Edit 10/7: I believe the presentation went very well, and I underestimated the number of attendants. If you didn’t get a handout, you can download one here. Thanks for coming! I look forward to seeing you Monday, November 3rd when we talk about anxiety.
I’ve volunteered to speak at my local library about depression. I’ll be speaking there on October 6th from 7:00pm to 8:00pm. When I was thinking about how I wanted to organize the presentation, I knew I was going to need to practice it. After all, nobody wants to be boring and that was my main concern. Some of the stuff I had planned to cover is academic, and usually it’s anecdotes that make for a better presentation. Since I was practicing anyway, I decided to record the presentation for anyone unable to make the library event. Despite my efforts, the video is still much longer than normal YouTube fare. It isn’t geared for the 30sec attention span set. Sometimes you just have to accept that you’re not as interesting as the short-form stuff.
I still think it’s worth your time though. It is a lot to ask, maybe too much to ask, for someone to sit down and watch it all the way through. So, I thought I’d toss up a blog post that covers the main points in such a way that you would either get something out of it or be motivated to watch it.
At 3:25 we talk about why talking about depression does not cause depression. There’s a type of thinking that says if I talk about it, I’m somehow contributing to it. Usually the opposite is true. If we avoid talking about something we lend it power and it gets stronger. In the same way talking about a house fire doesn’t cause a house fire, talking about depression doesn’t cause depression.
At 7:05 we talk about the difference between sadness and depression. We use those words interchangeably and when we’re trying to understand depression that doesn’t help too much. Sadness is a fluctuating state where you may feel sad most of the time but can been cheered up. Across time the amount of time you’re sad decreases while the amount of time you’re happy or just feel normal increases. The point is, sadness abates and can come and go. Depression doesn’t do that. It is constant, doesn’t fluctuate and “just snapping out of it“ is difficult if not impossible.
Around 10:30 We begin to talk about the clinical definition of depression. In order to diagnose someone with depression we need to see a couple of things. We need to see a mood that reported as “sad” (haha see?), “depressed” “hopeless” etc. We also need to see that the person has marked loss of interest in things they once found important. If the avid golfer stops golfing and withdraws from his friends and family, this could be a sign of depression. Here are some of the other criteria listed out in bullet fashion.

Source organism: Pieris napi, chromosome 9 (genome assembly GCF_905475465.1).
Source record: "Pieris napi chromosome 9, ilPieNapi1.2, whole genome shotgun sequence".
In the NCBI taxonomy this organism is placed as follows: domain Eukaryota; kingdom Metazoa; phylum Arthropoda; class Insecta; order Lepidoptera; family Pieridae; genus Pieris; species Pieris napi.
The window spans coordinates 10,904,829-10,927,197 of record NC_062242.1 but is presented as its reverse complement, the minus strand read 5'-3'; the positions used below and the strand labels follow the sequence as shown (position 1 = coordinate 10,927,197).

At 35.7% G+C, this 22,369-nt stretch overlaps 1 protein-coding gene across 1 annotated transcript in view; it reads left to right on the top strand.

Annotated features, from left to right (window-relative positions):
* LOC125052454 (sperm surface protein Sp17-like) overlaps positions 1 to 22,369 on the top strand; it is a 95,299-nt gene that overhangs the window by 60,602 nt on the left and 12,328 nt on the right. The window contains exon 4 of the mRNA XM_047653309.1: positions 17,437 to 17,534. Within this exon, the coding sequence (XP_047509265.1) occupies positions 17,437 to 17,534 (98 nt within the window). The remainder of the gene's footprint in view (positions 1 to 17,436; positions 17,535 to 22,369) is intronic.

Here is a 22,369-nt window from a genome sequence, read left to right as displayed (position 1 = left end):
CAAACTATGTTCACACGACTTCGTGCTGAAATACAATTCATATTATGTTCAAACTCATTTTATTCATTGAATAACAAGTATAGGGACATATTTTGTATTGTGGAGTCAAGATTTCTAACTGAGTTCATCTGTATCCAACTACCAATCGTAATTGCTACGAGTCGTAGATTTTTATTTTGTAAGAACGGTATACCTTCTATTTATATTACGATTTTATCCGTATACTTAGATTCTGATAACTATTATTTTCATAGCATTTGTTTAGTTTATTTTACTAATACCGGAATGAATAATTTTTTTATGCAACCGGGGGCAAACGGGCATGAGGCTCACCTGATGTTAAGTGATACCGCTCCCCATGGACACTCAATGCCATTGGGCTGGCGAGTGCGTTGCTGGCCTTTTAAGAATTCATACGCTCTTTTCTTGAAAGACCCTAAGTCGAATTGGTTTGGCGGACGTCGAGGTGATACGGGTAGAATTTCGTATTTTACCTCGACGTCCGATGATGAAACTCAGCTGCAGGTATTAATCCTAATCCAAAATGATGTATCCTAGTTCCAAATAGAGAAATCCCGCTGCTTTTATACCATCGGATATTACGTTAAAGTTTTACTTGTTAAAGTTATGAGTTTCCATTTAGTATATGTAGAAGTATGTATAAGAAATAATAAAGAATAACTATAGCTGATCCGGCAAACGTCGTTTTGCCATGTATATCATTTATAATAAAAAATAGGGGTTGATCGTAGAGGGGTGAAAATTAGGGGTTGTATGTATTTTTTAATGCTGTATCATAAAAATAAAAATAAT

- Appetite change
- Sleep disturbance
- Psychomotor changes
- Decreased energy
- Feeling excessively guilty or worthless
- Impaired ability to think
- Recurrent thoughts of death (suicide)
At 22:03 we start to talk about what causes depression. From a theoretical standpoint, something in the environment happens, we have a thought about that something, and subsequently have corresponding emotion and behavior. So for example I see a roller coaster, I think roller coasters are terrifying and will kill me, and I have a subsequent feeling of fear coupled with an avoidant behavior. We then talk about how it’s irrational thinking that drives those negative emotions and behaviors. We talk about how we don’t even realize we’re having the thoughts that drive those emotions (automatic thoughts) and the types of thought patterns that produce automatic negative thoughts and subsequently depression. I promise it’s interesting! If you’ve read this I encourage you to go watch!
Around 40min in we talk about the underlying core belief system that ultimately lies at the center of the way you think. Like a little engine it creates all those automatic negative thoughts that in turn create depression. We talk about the ones that I see most often. Usually they have to do with worthiness and “earning” love. Sound familiar?
I truly do hope that this video sits up on YouTube forever and helps people out over time. I really enjoy helping my clients and even though YouTube and blog posts are not therapy and I can’t do therapy with people I connect to over social media, I still love to help. Please feel free to contact me with any questions you might have!